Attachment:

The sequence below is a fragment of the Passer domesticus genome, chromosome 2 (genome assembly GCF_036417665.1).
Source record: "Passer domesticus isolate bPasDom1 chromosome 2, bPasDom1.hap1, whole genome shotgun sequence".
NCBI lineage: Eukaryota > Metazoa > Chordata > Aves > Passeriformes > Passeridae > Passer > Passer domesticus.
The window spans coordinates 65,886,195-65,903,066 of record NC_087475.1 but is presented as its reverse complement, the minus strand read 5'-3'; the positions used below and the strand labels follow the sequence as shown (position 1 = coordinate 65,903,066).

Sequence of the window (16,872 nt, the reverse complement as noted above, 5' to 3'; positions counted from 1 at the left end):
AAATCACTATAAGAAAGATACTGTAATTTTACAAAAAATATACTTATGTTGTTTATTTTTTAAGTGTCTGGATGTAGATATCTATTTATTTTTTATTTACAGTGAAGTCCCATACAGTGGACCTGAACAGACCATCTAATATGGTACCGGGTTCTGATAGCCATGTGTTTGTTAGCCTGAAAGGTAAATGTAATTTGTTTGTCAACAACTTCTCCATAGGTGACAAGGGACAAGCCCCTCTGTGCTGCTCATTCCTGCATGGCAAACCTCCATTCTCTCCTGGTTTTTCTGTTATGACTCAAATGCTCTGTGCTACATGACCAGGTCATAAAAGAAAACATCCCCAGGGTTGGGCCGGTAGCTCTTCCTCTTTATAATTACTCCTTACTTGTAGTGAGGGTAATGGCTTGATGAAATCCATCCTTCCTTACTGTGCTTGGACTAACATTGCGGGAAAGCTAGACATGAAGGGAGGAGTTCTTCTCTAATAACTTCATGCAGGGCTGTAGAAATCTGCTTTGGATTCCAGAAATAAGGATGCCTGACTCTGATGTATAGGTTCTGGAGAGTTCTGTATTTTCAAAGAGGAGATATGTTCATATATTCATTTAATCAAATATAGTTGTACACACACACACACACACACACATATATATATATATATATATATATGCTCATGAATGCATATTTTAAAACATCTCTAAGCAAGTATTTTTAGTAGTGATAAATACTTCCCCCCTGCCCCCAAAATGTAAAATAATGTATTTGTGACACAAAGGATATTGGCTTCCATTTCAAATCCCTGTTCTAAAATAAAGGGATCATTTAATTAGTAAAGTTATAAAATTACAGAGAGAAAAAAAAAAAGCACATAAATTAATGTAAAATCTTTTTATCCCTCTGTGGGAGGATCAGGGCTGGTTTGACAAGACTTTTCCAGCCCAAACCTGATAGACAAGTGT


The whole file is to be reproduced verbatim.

The sequence below is a fragment of the Passer domesticus genome, chromosome 2 (genome assembly GCF_036417665.1).
Source record: "Passer domesticus isolate bPasDom1 chromosome 2, bPasDom1.hap1, whole genome shotgun sequence".
NCBI lineage: Eukaryota > Metazoa > Chordata > Aves > Passeriformes > Passeridae > Passer > Passer domesticus.
The window spans coordinates 65,886,195-65,903,066 of record NC_087475.1 but is presented as its reverse complement, the minus strand read 5'-3'; the positions used below and the strand labels follow the sequence as shown (position 1 = coordinate 65,903,066).

Sequence of the window (16,872 nt, the reverse complement as noted above, 5' to 3'; positions counted from 1 at the left end):
AAATCACTATAAGAAAGATACTGTAATTTTACAAAAAATATACTTATGTTGTTTATTTTTTAAGTGTCTGGATGTAGATATCTATTTATTTTTTATTTACAGTGAAGTCCCATACAGTGGACCTGAACAGACCATCTAATATGGTACCGGGTTCTGATAGCCATGTGTTTGTTAGCCTGAAAGGTAAATGTAATTTGTTTGTCAACAACTTCTCCATAGGTGACAAGGGACAAGCCCCTCTGTGCTGCTCATTCCTGCATGGCAAACCTCCATTCTCTCCTGGTTTTTCTGTTATGACTCAAATGCTCTGTGCTACATGACCAGGTCATAAAAGAAAACATCCCCAGGGTTGGGCCGGTAGCTCTTCCTCTTTATAATTACTCCTTACTTGTAGTGAGGGTAATGGCTTGATGAAATCCATCCTTCCTTACTGTGCTTGGACTAACATTGCGGGAAAGCTAGACATGAAGGGAGGAGTTCTTCTCTAATAACTTCATGCAGGGCTGTAGAAATCTGCTTTGGATTCCAGAAATAAGGATGCCTGACTCTGATGTATAGGTTCTGGAGAGTTCTGTATTTTCAAAGAGGAGATATGTTCATATATTCATTTAATCAAATATAGTTGTACACACACACACACACACACACATATATATATATATATATATATATGCTCATGAATGCATATTTTAAAACATCTCTAAGCAAGTATTTTTAGTAGTGATAAATACTTCCCCCCTGCCCCCAAAATGTAAAATAATGTATTTGTGACACAAAGGATATTGGCTTCCATTTCAAATCCCTGTTCTAAAATAAAGGGATCATTTAATTAGTAAAGTTATAAAATTACAGAGAGAAAAAAAAAAAGCACATAAATTAATGTAAAATCTTTTTATCCCTCTGTGGGAGGATCAGGGCTGGTTTGACAAGACTTTTCCAGCCCAAACCTGATAGACAAGTGT